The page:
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Culross, © Susan Wallace

July 1 – Day of the Midges
Culross
Culross photo gallery

The Saturday traffic hasn't let up and although we've enjoyed our time in Dunfermline, we're glad to be away and moving on to Culross, a town where both Robin and Dana have visited in the past. Dana had told me during our weekly chats how much I would love Culross, as it has retained a medieval feel.

I had studied my map and was pleased to see that it was on the shore of the Firth of Forth, and had imagined a quaint fishing village. However, as we drive west, quaintness and history are the furthest things from my mind. I've averaged about four hours of sleep each night since we've arrived and it's finally caught up with me.

I am feeling more than a little rugged – nearing exhaustion – and can think of little else but food and rest to get me through the remainder of the day, and perhaps a half pint of lager to soften the rough edges. I'm so tired that I'm not even nervous about meeting Robin's friends; I only hope that I don't embarrass myself by falling asleep over our meal.

It's 6:00PM by the time we arrive in Culross. I am immediately enchanted by this town; it looks like something out of a Hans Christian Andersen tale with its narrow cobbled streets and stucco cottages with red tiled roofs. We pull directly into the car park of the Red Lion Inn where we will be meeting Robin's friends, Martin and Judy, for dinner. They live just down the road and Robin heads for the phone box to let them know that we've arrived while Dana and I smoke (cough) and look out on the Firth of Forth.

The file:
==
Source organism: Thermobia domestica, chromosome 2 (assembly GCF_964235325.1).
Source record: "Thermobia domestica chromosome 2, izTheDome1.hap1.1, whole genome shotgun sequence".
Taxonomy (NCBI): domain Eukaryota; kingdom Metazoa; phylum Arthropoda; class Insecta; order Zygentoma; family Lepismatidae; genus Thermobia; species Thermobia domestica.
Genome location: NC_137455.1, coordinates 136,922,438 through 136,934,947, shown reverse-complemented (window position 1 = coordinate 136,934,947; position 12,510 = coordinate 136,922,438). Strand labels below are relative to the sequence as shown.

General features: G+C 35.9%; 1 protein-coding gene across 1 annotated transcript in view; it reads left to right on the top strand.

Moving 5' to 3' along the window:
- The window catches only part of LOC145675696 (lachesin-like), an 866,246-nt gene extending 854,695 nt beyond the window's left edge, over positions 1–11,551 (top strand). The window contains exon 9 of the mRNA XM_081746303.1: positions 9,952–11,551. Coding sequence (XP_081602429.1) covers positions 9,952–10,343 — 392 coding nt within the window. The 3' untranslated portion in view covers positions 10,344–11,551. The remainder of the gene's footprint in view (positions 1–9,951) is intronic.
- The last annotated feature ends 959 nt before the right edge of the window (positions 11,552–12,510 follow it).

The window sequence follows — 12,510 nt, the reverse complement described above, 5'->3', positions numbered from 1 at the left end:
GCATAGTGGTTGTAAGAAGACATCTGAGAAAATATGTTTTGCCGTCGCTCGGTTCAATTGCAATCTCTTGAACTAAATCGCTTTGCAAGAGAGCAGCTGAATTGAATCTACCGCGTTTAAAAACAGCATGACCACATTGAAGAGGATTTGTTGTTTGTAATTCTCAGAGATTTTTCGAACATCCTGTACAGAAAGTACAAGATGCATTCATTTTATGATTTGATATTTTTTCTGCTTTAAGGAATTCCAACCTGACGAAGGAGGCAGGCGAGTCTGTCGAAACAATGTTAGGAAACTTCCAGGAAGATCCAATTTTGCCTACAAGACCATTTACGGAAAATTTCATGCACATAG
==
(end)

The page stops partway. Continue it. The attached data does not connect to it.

Seagulls screech and squawk overhead. The wind is brisk and invigorating (read: cold). Robin reappears saying that Martin and Judy's line is engaged, so we take a walk down the road to see the palace.

The palace at Culross

"Palace" is a mistranslation of the Latin palattium meaning either great hall or principal lodging, a more appropriate description of this unpretentious and unique house. Home to George Bruce of Carnock, the three storied buildings of mustard yellow stucco and bright red tiled roof are charming. The gates are closed and locked though, so we do our best to take pictures through the wrought iron.

There's a tour bus parked outside of the palace and dozens of tourists wandering in and out of a gift shop that must surely have kept its doors open for them. Dana and I sit on a low wall next to tubs of brightly colored flowers while Robin returns to the phone box to try Martin and Judy again. The gulls wheel overhead, wings outspread, carried by the wind. Their shrieking calls echo through the cobbled streets. The scent of the Forth is strong and salty.

Robin returns with news that the line is still engaged, so we decide to take a walk around the village. It's so odd to hear modern rock music pouring forth from these houses, when they look as if Hansel and Gretel should be walking out of the door. It's even more difficult to imagine driving and parking on these streets. Oh, there are two lanes, one heading in each direction, but often one or the other looks to be no more than a foot wide.

We head uphill to Market Square where we find the unicorn-topped mercat cross. This then, would have been the center of town of long ago. All of the buildings, which would have been merchants' shops back then are now private residences.

We've more than managed our "hill of the day" with our ramble around Crieff and now Culross. The steep alleyways of Culross are roughly cobbled, so we give our weary feet a rest by walking single file in the smooth carriage tracks as we head back downhill to the phone box. Robin finally connects with Judy, who is about to leave to take her son to the cinema.

Arrangements are made for us to go by their house for tea before dinner in an hour or so, which will give us time to see the abbey.

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